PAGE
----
Science Daily reports a professor of medicine at University of California San Diego School of Medicine sees strong ties between symptoms suffered by members of the U.S. Embassy community in Havana and effects of pulsed radiofrequency/microwave electromagnetic radiation. Beatrice Golomb, MD, PhD, will publish a paper in the September 15 issue of Neural Computation describing her findings, which dispute the conclusions of U.S. government agencies, such as the National Institute of Environmental Health Sciences and the National Cancer Institute, that assert low- to mid-frequency, non-ionizing radiation, such as that emitted from microwaves, is harmless. “Such research is needed not only to explain and address the symptoms in diplomats, but also for the benefit of the small fraction — but large number — of persons outside the diplomatic corps, who are beset by similar problems,” Dr. Golumb says, according to Times of San Diego.
The Trump Administration is expected to name Mr. Mauricio Claver-Carone as the National Security Council senior director for Western Hemisphere Affairs, McClatchy reports. The Miami-native, who grew up in Spain and Orlando, previously lobbied in Washington and ran the Capitol Hill Cubans blog, which opposes engagement with Cuba. Mr. Claver-Carone is currently the acting U.S. Executive Director at the International Monetary Fund, and a fierce critic of President Obama’s decision to re-establish diplomatic relations with Cuba.
During the 2016 Republican primary debates, Claver-Carone regularly criticized candidate Donald Trump via his Capitol Hill Cubans blog on issues ranging from Trump’s stance on Cuba to his foreign policy views on the Middle East, Southeast Asia, and Russia, once publishing, “Trump would place the moral, international leadership of the United States at risk.” Claver-Carone is well acquainted with Republican political circles; Jeb Bush tweeted in support of an announcement that Claver-Carone would join President Trump’s team. However, Claver-Carone’s senior role in the Trump Administration would be in contrast to the Administration’s decisions to forego appointments for others in the GOP’s Never Trump movement, including Commerce Secretary Wilbur Ross’ reported rescission, just last week, of an employment offer to a former official for his past “Never Trump” comments.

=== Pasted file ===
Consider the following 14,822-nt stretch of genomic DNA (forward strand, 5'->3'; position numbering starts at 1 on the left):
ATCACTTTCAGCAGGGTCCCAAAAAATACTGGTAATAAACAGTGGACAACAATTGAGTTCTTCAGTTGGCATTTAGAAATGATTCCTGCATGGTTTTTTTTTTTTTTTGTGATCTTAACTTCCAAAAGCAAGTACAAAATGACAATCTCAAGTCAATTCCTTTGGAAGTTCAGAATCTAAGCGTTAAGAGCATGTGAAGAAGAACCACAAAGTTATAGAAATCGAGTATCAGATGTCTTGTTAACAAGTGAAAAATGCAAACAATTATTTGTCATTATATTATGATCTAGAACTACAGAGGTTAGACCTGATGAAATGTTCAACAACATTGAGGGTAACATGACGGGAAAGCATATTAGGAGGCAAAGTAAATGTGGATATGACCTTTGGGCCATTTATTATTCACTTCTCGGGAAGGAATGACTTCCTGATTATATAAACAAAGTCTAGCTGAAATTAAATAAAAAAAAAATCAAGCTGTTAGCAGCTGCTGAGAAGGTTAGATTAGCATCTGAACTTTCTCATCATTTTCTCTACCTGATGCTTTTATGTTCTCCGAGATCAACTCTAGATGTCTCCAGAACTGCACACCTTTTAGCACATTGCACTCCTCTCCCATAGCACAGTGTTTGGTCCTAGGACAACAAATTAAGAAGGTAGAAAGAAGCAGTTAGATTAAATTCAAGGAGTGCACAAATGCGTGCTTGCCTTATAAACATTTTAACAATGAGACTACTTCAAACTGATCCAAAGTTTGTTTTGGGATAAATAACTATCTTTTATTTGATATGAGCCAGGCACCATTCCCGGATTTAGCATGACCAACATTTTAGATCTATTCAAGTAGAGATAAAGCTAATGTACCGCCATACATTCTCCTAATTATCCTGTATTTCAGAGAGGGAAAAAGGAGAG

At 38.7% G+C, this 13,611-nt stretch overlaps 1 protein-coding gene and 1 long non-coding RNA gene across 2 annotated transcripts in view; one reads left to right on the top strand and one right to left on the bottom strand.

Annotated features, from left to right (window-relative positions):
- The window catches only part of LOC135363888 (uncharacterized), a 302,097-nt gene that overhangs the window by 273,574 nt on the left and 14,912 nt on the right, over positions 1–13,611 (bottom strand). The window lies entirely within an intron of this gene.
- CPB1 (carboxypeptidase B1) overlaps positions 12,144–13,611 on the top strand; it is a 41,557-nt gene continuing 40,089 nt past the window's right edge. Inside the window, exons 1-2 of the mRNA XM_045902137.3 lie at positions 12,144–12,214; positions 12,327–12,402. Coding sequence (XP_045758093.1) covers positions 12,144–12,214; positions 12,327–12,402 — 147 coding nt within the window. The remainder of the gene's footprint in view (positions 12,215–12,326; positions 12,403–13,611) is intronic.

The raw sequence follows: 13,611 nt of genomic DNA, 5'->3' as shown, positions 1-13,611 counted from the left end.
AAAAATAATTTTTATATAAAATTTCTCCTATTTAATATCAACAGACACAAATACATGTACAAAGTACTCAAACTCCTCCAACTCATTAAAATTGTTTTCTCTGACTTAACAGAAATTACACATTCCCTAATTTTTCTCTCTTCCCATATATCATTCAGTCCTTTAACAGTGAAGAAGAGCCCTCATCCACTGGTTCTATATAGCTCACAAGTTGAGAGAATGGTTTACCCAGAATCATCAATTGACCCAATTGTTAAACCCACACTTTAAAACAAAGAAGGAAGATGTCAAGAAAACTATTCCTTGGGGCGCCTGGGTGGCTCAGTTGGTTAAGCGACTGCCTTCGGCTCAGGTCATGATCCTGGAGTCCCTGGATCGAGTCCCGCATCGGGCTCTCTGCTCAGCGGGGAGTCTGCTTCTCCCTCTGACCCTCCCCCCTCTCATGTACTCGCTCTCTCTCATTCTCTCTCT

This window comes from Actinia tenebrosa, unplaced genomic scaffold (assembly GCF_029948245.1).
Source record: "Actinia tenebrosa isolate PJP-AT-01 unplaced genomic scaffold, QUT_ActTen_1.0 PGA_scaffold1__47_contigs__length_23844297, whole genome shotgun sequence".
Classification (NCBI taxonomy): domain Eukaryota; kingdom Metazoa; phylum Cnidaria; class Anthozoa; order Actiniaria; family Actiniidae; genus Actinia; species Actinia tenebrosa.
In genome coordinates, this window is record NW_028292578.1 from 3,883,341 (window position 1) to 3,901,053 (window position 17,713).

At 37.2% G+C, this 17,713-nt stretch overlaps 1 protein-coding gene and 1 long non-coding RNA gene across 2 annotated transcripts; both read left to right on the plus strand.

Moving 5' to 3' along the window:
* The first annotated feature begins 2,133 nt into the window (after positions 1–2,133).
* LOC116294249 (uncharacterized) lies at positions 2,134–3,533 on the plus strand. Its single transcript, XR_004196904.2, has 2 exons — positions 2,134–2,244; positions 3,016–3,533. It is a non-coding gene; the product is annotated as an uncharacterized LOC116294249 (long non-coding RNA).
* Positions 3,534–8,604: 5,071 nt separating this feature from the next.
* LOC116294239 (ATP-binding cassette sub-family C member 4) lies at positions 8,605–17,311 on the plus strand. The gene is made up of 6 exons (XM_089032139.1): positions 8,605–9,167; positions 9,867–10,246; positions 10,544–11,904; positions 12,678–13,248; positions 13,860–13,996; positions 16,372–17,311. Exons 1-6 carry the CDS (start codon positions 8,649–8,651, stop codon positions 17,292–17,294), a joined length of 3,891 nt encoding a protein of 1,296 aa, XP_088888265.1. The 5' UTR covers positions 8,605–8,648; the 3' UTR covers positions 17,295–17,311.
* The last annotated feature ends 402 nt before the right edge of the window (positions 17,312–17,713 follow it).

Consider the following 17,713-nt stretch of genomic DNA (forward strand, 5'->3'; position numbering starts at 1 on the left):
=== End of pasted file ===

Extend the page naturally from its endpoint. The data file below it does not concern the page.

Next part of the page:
Cuban poet Carilda Oliver Labra passed away Wednesday at the age of 96, Granma reports. Ms. Oliver Labra, was a prominent poet and won Cuba’s National Prize for Literature in 1998. She was an icon of erotic poetry and used her verses to promote feminism and buck conventions.
CUBA’S FOREIGN RELATIONS
On Tuesday, Morocco and Cuba formally normalized bilateral relations, which were interrupted in 1980 after the Government of Cuba recognized the Sahrawi Arab Democratic Republic (SADR). Cuba’s new Ambassador to Morocco Elio Rodríguez Perdomo presented papers to Morocco’s Foreign Minister Nasser Bourita, reports CGTN.
Getting a Taste of Cuba, Peter Kornbluh, The Nation
Kornbluh reviews “A Taste of Cuba: A Journey Through Cuba and Its Savory Cuisine,” a book compiled by photographer Cynthia Carris Alonso, which shares a recount of 75 recipes from Cuba. The article describes the impact that President Trump’s measures have had on Cuba’s private restaurateurs and the inventiveness and determination of Cuba’s culinary entrepreneurs.
A Brief History of Miami’s CIA Ties and Propaganda Efforts, Jerry Iannelli, Miami New Times
Miami New Times revisits the history of U.S. Government anti-Cuba propaganda.
Manuel Mendive’s exhibition Nature, Spirit, and Body, August 1-November 4, Bronx Museum of the Arts
First premiering at the Kennedy Center’s Artes de Cuba Festival, Cuban artist Manuel Mendive’s artwork is now on display at the Bronx Museum of the Arts. His work is inspired by African oral traditions and their influence on Cuba.
MEDICC A Healthy Cuba Healthy World Conference: Celebrating History, Community & Culture, December 5-10, Meliã Santiago Hotel in Santiago de Cuba
MEDICC (Medical Education Cooperation with Cuba), a non-profit that strives to foster collaboration between the medical community in the U.S. and Cuba will host a 20th-anniversary conference in Cuba in December.
FYI: Check out the Facebook account of the Platform for Innovation & Dialogue with Cuba. The Platform for Innovation and Dialogue with Cuba (“the Cuba Platform”) is led by CDA’s founding Executive Director Sarah Stephens and aims to foster conversation and collaboration with Cuba and the Atlantic Fellows.
CDA’s team wishes you a joyful Labor Day weekend.